This article on ‘Public Interest Litigation: All You Need To Know’ was written by Akriti Parashar, an intern at Legal Upanishad.
The concept of PIL arose from the necessity to provide access to the legal system to persons who lack sufficient legal expertise or are economically disadvantaged. The primary goal is to protect an individual’s or group’s rights. PIL can be filed when there is a violation of one or more than one fundamental right. PIL is mostly filed in cases where there is no alternate remedy has remained. This article aims to explore the concept and provisions governing Public Interest Litigation in India.
History And Origin
The idea of PIL or Public Interest Litigation first originated in the1960s in the United States, its main purpose was to give legal representation to those who are not represented and their interests like the poor, minorities, unrecognized groups, etc.
Public Interest Litigation or PIL means the legal action taken to protect the public interest. A PIL can be filed in Supreme Court or High Court, in those matters where the public interest is affected at large so that it can be rectified. The concept of PIL is not defined or mentioned in any law or act, it is a product of Judicial Activism by the courts. In India, it was introduced in early 1980, also known as Social Interest Litigation (SIL), Social Action Litigation (SAL) and Class Action Litigation (CAL).
In India, this concept of PIL was first introduced by Justice Krishna Iyer and Justice P.N. Bhagawati. S.P. Gupta vs. Union of India was the first case of PIL which was reported, it is one of the most important cases under Public interest Litigation.
Who can file a PIL?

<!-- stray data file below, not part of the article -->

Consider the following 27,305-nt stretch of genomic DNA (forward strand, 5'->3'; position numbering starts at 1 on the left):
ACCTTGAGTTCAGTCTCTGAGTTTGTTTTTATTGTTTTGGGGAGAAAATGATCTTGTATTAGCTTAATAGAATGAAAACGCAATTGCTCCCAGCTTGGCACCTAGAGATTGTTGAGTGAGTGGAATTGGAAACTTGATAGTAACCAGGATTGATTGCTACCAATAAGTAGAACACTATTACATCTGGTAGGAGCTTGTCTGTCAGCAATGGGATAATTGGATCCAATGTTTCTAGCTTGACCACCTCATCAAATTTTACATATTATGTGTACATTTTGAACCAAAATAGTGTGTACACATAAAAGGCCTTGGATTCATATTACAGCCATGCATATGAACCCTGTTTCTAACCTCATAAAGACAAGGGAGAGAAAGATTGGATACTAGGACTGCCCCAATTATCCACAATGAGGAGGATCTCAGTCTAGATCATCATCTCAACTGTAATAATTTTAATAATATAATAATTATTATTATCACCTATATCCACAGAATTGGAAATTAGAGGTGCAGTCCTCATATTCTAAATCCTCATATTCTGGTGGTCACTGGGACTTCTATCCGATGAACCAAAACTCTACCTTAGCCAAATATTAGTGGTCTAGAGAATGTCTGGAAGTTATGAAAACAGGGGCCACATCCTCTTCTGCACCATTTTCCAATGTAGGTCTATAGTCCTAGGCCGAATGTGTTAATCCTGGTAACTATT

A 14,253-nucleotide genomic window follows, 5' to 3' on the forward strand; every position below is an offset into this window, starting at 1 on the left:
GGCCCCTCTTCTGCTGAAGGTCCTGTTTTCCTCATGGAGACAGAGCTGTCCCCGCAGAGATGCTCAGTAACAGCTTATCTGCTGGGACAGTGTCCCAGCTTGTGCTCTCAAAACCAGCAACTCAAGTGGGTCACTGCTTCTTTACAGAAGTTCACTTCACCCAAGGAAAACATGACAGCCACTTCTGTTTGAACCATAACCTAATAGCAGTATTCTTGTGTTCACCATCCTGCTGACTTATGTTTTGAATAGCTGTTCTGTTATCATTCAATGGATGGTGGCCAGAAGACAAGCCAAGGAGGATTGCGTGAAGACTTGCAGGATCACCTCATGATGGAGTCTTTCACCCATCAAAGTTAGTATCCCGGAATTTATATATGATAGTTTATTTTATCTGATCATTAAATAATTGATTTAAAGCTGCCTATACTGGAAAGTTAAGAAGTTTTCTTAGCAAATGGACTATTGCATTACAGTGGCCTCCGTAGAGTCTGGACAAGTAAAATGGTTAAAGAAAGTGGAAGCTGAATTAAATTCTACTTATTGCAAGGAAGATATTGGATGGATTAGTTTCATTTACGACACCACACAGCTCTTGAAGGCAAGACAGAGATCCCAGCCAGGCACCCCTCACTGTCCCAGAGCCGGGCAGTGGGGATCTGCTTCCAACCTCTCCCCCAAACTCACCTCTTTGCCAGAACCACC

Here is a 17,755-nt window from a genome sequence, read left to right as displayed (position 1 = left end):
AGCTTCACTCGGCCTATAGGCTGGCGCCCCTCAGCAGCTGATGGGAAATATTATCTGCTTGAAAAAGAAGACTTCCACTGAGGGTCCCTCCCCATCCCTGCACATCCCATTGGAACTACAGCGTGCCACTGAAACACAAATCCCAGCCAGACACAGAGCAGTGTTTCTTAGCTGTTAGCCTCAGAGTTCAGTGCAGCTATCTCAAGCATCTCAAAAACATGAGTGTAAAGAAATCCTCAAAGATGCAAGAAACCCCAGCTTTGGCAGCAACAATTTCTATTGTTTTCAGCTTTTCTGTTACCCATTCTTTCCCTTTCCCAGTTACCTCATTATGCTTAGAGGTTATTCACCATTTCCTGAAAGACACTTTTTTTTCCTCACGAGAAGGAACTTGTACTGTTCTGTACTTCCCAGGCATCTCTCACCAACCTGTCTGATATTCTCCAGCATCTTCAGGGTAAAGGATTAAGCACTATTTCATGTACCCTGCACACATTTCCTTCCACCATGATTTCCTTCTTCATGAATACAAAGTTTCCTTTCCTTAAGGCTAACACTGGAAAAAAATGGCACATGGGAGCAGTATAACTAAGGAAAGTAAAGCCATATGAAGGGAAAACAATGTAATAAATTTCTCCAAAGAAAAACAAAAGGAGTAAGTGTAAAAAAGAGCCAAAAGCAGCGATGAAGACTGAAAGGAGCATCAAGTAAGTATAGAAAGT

Any individual or organisation in good faith and to protect the rights and the interest of the public can file a PIL. Any case related to a private matter cannot be filed as a PIL in a court of law. A PIL can only be filed in the public interest and for the enforcement or violation of the legal right or the fundamental right of any person or group of people, and whoever files a PIL must prove the same before the court.
The old rule of ‘Locus Standi’ means “the right to bring an action before the court.” According to this rule, only that person whose right has been violated can file a case in court and this rule has an exception, in which any person or organisation acting in good faith for the public interest without any personal gain can file a case in a court.
The Apex Court of India has defined PIL as “a legal action initiated in a court of law for the enforcement of public interest or general interest in which the public or a class of the community have pecuniary interest or some interest by which their legal rights or liabilities are affected.”
The court has the power to take Suo moto in cases where the public interest is at risk.
Where can a PIL be filed?
Any citizen of India may file a PIL under Article 32 and Article 226 in the Supreme Court and the High Court respectively and under Section 133 of the Criminal Procedure Code (CrPC) under the Court of Magistrate.
A PIL is filed in the same way as a writ petition is filed, as it is an extension of the writ Jurisdiction. The court can also consider a telegram or a letter as a writ petition.
There are 5 types of writs which the court can issue: